Target initially reported on December 19 that payment card data of some 40 million customers had been obtained by hackers during the year-end holiday shopping season.

    The stolen information included credit and debit card data, customer names and PIN (personal identification data) numbers.

    On Friday, Target said that its investigation had revealed that hackers also stole a second batch of data that included names, mailing addresses, phone numbers or email addresses for up to 70 million people.

    "This theft is not a new breach; these are two distinct thefts as part of the same breach," a Target spokesman told AFP.

    "The 70 million guests impacted by this new development are separate from the 40 million number that was previously shared."

    Target chief executive Gregg Steinhafel said the company was "truly sorry" for the data breach.

    Target said consumers would have "zero liability" due to any fraudulent charges arising from the theft. It offered one year of free credit monitoring protection.

    Target is cooperating with an investigation led by the Justice Department and Secret Service. A group of state attorneys general have launched a parallel investigation aimed at protecting victims.

    New York Attorney General Eric Schneiderman called the new disclosure "deeply troubling."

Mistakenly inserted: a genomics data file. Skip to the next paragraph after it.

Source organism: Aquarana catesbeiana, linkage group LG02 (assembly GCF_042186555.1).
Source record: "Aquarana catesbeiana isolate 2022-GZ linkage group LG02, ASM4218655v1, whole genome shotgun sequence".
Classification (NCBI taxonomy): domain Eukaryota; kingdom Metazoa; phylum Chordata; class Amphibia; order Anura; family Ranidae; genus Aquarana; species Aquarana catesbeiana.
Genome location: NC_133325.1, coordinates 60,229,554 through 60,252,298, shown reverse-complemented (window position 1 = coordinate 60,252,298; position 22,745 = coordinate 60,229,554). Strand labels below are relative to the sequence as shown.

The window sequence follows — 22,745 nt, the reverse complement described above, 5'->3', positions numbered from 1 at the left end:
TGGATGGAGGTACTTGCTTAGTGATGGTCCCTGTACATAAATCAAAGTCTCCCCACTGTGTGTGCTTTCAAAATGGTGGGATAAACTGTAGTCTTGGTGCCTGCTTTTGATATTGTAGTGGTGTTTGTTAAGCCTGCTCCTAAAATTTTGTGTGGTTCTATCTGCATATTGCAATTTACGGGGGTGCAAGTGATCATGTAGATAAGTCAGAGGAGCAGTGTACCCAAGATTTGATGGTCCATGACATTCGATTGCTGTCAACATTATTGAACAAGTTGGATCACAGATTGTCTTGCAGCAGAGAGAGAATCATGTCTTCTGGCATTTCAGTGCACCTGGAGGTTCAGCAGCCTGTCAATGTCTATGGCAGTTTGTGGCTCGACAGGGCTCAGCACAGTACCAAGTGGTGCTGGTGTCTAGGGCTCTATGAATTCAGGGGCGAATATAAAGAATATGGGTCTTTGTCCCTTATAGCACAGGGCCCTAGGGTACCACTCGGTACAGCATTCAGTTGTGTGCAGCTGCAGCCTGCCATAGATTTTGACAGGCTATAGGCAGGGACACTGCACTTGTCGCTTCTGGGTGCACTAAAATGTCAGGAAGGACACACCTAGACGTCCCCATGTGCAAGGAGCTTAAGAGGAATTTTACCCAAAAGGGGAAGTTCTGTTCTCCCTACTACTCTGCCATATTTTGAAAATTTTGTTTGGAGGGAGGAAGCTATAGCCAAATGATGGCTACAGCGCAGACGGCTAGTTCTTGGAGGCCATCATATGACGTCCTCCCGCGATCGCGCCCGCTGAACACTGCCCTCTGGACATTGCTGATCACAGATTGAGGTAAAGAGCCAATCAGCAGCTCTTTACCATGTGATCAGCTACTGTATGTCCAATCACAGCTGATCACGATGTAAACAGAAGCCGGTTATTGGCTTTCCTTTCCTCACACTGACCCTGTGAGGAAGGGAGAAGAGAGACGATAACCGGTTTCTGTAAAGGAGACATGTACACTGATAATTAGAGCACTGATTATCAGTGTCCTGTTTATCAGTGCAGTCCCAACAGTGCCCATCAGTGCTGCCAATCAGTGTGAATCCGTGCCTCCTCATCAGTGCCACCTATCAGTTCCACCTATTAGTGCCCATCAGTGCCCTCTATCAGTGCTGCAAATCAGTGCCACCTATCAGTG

"Consumers in New York and around the country expect and deserve companies that protect their personal information when they shop on their websites and in their stores," Schneiderman said in a statement.

    Target said the news of the data theft, which came at the peak of the Christmas shopping season, impacted sales in its stores.

    It said it now expects fourth-quarter comparable store sales to decline 2.5 percent from its prior forecast of flat sales.

    The company said it may need to take a charge for expenses related to the data breach to cover potential costs, including reimbursements for credit card fraud, liabilities from civil litigation, government investigations and enforcement proceedings.

    Target shares shed 1.1 percent to $62.62 on Friday.

    Yahoo News.com
    The only thing necessary for the triumph of evil is for good men to do nothing

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    Re: Target customers' encrypted PINs stolen

    Target breach leads to credit card fraud

    ACCOUNT information stolen during the Target security breach is now being divided up and sold off regionally, a South Texas police chief says following the arrest of two Mexican citizens who authorities say arrived at the border with 96 fraudulent credit cards.